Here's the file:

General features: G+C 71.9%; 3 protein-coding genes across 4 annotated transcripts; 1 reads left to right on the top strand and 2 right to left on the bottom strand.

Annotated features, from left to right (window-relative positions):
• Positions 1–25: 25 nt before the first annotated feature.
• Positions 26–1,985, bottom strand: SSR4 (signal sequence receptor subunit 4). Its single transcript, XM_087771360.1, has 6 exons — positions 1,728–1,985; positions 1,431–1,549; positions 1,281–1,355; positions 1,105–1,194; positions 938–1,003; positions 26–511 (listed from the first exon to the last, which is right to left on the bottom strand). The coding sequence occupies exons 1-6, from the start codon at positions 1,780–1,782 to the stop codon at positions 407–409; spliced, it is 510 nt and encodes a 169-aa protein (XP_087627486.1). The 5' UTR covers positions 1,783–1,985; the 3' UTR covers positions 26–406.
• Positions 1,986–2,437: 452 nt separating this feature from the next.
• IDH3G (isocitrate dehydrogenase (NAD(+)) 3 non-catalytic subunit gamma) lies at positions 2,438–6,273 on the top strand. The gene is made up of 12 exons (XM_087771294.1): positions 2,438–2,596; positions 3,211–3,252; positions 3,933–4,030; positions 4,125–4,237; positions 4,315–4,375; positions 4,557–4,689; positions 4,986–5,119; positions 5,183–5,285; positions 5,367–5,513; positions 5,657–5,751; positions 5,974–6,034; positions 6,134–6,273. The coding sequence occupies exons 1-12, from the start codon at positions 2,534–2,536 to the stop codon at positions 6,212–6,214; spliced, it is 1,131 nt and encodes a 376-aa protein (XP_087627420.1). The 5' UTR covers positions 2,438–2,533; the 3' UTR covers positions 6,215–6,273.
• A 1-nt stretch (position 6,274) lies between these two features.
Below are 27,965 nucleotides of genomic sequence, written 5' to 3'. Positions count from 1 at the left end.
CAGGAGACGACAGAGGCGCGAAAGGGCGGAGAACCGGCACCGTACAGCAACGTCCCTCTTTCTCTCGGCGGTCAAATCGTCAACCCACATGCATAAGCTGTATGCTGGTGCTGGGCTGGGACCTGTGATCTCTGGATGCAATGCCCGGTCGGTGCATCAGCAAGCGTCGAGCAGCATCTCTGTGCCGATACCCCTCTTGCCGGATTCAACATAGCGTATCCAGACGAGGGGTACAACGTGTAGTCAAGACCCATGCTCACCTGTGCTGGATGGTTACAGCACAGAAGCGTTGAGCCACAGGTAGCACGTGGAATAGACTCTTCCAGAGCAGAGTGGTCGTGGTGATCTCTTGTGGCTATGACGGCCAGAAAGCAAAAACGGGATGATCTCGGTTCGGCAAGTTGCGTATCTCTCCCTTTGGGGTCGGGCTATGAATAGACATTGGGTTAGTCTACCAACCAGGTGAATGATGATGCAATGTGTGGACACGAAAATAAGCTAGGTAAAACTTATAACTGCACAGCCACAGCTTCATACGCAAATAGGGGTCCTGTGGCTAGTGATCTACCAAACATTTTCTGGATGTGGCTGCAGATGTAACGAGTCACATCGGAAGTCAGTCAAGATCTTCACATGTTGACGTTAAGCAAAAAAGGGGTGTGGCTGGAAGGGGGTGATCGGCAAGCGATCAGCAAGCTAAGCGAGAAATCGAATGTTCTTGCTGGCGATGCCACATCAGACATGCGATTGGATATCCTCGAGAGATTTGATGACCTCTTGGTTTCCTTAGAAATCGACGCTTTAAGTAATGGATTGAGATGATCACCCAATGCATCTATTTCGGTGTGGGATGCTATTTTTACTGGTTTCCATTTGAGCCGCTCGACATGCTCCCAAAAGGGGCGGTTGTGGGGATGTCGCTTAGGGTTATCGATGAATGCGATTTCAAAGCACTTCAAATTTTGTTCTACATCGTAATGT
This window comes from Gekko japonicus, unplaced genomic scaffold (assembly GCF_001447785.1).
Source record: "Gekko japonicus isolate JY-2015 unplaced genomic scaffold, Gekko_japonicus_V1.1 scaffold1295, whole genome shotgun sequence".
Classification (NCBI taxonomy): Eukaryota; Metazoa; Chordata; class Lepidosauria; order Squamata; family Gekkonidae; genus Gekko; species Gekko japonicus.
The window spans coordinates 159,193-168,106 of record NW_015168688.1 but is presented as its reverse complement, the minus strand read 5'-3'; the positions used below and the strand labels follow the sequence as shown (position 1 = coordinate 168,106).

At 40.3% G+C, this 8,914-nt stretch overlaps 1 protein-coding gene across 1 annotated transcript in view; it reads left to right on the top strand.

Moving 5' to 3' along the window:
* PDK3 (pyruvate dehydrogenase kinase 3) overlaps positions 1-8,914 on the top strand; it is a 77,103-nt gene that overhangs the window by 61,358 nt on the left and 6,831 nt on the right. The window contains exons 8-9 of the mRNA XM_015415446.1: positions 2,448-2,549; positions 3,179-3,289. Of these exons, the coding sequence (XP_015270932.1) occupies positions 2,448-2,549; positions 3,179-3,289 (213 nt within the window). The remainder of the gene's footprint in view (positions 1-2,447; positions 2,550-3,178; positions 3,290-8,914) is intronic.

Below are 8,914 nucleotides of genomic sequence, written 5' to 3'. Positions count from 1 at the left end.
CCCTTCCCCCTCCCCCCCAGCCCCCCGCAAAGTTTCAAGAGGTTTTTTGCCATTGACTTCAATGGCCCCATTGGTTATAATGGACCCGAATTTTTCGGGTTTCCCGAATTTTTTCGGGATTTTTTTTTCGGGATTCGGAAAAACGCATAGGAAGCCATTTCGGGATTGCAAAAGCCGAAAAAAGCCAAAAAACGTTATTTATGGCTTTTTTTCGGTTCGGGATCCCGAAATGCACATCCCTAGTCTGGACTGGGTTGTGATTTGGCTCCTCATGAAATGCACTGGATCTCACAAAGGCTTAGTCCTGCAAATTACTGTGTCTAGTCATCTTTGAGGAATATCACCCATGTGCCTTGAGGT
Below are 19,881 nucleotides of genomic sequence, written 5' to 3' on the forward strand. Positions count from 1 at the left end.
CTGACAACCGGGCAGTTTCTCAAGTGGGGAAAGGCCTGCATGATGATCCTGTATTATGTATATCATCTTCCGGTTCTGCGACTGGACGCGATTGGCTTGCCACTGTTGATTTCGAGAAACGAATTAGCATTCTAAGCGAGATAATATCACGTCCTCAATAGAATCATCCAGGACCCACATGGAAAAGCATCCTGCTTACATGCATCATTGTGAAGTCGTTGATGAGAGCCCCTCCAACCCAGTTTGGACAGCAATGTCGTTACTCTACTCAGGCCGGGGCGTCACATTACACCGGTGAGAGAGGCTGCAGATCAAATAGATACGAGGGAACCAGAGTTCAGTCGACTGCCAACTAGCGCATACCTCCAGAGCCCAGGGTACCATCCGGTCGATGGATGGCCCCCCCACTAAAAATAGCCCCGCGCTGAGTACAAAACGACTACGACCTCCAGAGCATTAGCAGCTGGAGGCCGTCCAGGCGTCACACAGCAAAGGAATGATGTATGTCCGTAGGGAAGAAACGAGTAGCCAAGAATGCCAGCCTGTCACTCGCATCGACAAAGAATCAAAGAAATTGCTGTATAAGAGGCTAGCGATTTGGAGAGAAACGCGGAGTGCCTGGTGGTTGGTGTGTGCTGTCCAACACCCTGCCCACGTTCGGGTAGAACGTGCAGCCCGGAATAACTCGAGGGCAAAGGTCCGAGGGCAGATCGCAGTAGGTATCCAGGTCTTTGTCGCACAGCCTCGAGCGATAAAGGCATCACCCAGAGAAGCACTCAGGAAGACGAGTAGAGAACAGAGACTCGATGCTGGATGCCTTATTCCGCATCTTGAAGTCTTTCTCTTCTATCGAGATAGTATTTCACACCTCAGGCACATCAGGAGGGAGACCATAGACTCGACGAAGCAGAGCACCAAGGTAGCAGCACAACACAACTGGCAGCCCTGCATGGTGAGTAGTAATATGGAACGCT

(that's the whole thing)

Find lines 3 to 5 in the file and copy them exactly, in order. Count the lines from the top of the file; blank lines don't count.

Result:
• Positions 1–25: 25 nt before the first annotated feature.
• Positions 26–1,985, bottom strand: SSR4 (signal sequence receptor subunit 4). Its single transcript, XM_087771360.1, has 6 exons — positions 1,728–1,985; positions 1,431–1,549; positions 1,281–1,355; positions 1,105–1,194; positions 938–1,003; positions 26–511 (listed from the first exon to the last, which is right to left on the bottom strand). The coding sequence occupies exons 1-6, from the start codon at positions 1,780–1,782 to the stop codon at positions 407–409; spliced, it is 510 nt and encodes a 169-aa protein (XP_087627486.1). The 5' UTR covers positions 1,783–1,985; the 3' UTR covers positions 26–406.
• Positions 1,986–2,437: 452 nt separating this feature from the next.